• Steven Universe:
    • Deedee Magno-Hall is always heartbreaking as Pearl, and gets some of the best moments in the show because of it. We truly first got a look at this in "Rose's Scabbard", where she talks to Steven about her feelings for Rose.
      Pearl: Everything I ever did, I did for her. Now she's gone, but I'm still here. Sometimes, I wonder if she can see me through your eyes. What would she think of me now?
      • The climax of "Sworn To the Sword" will tug at your heartstrings when she's so lost in her argument with Steven it's clear she's no longer talking about his relationship to Connie.
        Pearl: NO! In a real battle, Steven won't be there to save you.
        Steven: Yes, I will!
        Pearl: Steven, you don't know that!
        Steven: Yes, I do! If Connie is going to fight, we're going to fight together!
        Connie: That's right!
        Pearl: You shouldn't be anywhere near the fight! You're too important!
        Steven: I'm not!
        Pearl: Yes, you are!
        Steven: No!
      • "Mr Greg", where she sings an utterly stunning Tear Jerker of a love ballad, "It's Over, Isn't it?" Particularly the final high note of "And she loved you, and she's gone", something improvised by her actress in the recording studio.
    • Jennifer Paz is consistently haunting as Lapis Lazuli, from her melancholic scenes after she's released from her mirror, to her wrath when either trapped as Malachite or admitting how she took out her hatred on Jasper in "Alone At Sea".
    • That Kimberly Brooks can do a gravelly-voiced brute (this is the same lady who voiced Buena Girl and currently voices the main character's mom in Doc McStuffins) is impressive already, but Jasper's Villainous Breakdown accelerating her corruption in "Earthlings" is intense.
    • Matthew Moy really outdid himself when voicing Steven inside Lars's body. After that, there's also his confession of his self-loathing to Steven, when they're both being taken to Homeworld.
    • Zach Callison, the voice of Steven himself can have some incredible moments of pathos. His debate with Bismuth over the ethics of shattering, his obvious concern trying to heal Jasper in the moment mentioned above in her own entry, and his emotional breakdown with Connie, confessing how guilty he feels over not being able to save the above two and Eyeball Ruby, despite his best attempts to solve the conflicts peacefully. But, what really gives him kudos was in the episode "Change Your Mind" where after White Diamond rips his Gem out of him, said Gem becomes a Pink copy of Steven. Zach voices both him and regular Steven and you can really hear how much in pain regular Steven when he is trying to return to Pink Steven due to him slowly dying. But, that's nothing to the sheer power in his voice where after White asks where Steven's mother Pink Diamond is, Pink Steven replies: "She's GOOOOOOOOOONE!" with a voice so powerful that it breaks the floor underneath him.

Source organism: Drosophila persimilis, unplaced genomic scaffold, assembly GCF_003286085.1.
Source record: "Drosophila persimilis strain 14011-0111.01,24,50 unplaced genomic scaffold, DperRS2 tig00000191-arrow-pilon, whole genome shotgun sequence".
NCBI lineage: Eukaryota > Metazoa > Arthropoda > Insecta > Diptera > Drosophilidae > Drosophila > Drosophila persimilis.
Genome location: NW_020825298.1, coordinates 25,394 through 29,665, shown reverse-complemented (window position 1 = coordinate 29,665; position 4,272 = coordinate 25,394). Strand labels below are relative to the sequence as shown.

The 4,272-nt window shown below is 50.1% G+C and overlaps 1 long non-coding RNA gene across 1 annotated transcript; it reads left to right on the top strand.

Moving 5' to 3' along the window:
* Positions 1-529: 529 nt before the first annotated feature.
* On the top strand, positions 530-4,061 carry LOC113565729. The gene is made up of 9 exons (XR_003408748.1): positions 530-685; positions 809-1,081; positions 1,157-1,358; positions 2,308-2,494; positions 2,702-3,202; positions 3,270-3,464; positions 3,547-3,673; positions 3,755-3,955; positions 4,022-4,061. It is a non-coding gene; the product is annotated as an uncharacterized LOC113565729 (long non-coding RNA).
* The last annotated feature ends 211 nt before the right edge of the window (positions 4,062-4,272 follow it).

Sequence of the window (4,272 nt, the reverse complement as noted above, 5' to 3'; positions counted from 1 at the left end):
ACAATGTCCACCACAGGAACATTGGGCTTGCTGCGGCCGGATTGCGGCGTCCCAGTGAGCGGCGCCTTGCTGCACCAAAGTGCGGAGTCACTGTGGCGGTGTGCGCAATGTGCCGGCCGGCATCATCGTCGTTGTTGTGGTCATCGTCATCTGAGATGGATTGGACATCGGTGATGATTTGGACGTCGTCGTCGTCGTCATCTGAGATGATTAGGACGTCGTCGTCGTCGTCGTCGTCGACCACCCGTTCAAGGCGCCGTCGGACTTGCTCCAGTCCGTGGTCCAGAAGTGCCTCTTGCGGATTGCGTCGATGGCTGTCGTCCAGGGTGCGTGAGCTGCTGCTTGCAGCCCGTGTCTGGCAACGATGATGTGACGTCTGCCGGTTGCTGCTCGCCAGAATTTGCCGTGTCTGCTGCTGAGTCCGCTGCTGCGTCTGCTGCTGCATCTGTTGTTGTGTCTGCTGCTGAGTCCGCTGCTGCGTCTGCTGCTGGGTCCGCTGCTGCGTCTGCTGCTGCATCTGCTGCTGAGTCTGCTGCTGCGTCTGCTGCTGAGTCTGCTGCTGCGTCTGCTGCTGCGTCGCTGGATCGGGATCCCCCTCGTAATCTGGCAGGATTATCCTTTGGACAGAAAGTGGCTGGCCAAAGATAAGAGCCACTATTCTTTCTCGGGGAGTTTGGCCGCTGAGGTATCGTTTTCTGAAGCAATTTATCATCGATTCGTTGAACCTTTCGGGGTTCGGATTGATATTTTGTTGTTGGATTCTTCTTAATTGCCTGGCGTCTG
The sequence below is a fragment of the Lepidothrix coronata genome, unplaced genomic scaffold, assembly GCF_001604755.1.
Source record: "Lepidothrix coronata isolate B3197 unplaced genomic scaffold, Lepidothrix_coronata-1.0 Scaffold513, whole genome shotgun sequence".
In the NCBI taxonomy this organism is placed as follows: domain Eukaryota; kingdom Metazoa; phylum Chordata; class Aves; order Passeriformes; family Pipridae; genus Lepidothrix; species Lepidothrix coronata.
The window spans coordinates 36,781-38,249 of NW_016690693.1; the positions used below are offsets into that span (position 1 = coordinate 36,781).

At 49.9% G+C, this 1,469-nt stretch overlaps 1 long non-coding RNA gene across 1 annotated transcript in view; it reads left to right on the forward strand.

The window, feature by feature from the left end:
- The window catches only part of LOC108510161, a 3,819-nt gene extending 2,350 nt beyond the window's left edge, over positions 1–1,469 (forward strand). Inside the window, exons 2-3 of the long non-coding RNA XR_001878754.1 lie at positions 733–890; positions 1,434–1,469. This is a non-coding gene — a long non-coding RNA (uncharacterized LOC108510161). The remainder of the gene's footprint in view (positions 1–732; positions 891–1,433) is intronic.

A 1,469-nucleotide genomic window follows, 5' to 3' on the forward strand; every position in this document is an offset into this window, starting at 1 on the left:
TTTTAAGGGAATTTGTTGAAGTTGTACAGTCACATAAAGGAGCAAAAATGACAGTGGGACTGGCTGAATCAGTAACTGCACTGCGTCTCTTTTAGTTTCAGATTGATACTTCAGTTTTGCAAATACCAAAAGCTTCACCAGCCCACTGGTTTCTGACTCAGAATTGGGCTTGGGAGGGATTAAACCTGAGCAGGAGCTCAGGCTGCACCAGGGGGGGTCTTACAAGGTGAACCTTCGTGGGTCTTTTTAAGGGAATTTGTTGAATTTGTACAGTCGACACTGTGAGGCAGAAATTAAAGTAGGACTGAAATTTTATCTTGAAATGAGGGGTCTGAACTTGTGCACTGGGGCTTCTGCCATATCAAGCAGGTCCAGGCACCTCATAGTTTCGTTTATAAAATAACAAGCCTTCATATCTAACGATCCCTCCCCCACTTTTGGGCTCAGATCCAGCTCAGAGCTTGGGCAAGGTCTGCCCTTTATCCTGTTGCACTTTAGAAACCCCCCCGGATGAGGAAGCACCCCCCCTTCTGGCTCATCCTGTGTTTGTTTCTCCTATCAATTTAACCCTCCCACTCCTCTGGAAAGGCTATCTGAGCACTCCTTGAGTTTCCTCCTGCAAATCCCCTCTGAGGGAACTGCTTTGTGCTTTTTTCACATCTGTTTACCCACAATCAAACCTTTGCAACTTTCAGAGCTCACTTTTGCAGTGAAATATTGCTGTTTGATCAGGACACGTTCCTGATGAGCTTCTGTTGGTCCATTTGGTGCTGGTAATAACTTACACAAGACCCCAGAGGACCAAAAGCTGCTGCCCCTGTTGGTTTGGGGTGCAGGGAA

• Even more impressive in the movie and the Future miniseries, where Steven has aged up and Zach is no longer held back by using his little boy voice. It allows Steven to sing even better and get some more emotionally challenging acts shoed-in.
      • Steven breaking down and finally discussing his trauma with his dad during the climax of "Growing Pains" shows some serious acting chops on Zach Callison's part.
      • Likewise, the utter sadism in Steven's voice before he shatters Jasper in "Fragments" is utterly chilling.
      • Zach Callison nailed it again, during Steven's mental breakdown in "Everything's Fine". You can hear his voice filled with raw madness and despair in a brutal yet realistic way.
  • Nobody denies that Mel Blanc was as prolific a voice actor as they come, but there are times where he came off as just going through the motions. Then, once in a while, he'd have a moment that showed he was a damn fine actor. Notable examples:
  • The Ren & Stimpy Show: How can you go wrong when the two leads are voiced by John Kricfalusi and Billy West? (And eventually just West?) While Kricfalusi isn't as well-known for his voice acting, he turns in a few genuinely terrifying performances as Ren, usually when he freaks out (see his threatening Stimpy and Sven in "Sven Hoek" and his almost Shakespearean monologue when he contemplates killing Stimpy in "Stimpy's Fan Club"). West also gets in a few great performances, particularly the insane yak in "The Royal Canadian Kilted Yaksmen." West never wanted to work with Kricfalusi again after the original Spumco episodes, but boy, did it work.
  • Prior to his being cast as Joker in Batman: The Animated Series, Mark Hamill was best known for the heroic Luke Skywalker from Star Wars, and many people had doubts that he'd be able to do justice to such a villainous character. Today, if you ask any stranger on the street to point to a definitive version of The Joker, they'll either cite Heath Ledger's Oscar-winning performance from The Dark Knight, or Hamill. And some will choose the latter over the former.
  • Say what you will about Superfriends, but it was Growing the Beard during The Super Powers Team era and one of the reasons is the episode "The Fear", where Adam West gives one of his best performances in his most famous role as Batman is triggered by Scarecrow going to Crime Alley into reliving the night his parents died, and his feelings and fears about it.
  • The great thing about South Park is that even when the plots are goofy, Trey Parker and Matt Stone have the characters play it dead serious. So, the more serious the parallel is, the better the performances. See Stan confronting Kyle's evasive behavior when Indiana Jones is raped in "The China Probrem" or Cartman's Freak Out when the boys are about to destroy his gadgets (as if he's getting murdered) in "Skank Hunt".
  • The Powerpuff Girls
  • BoJack Horseman: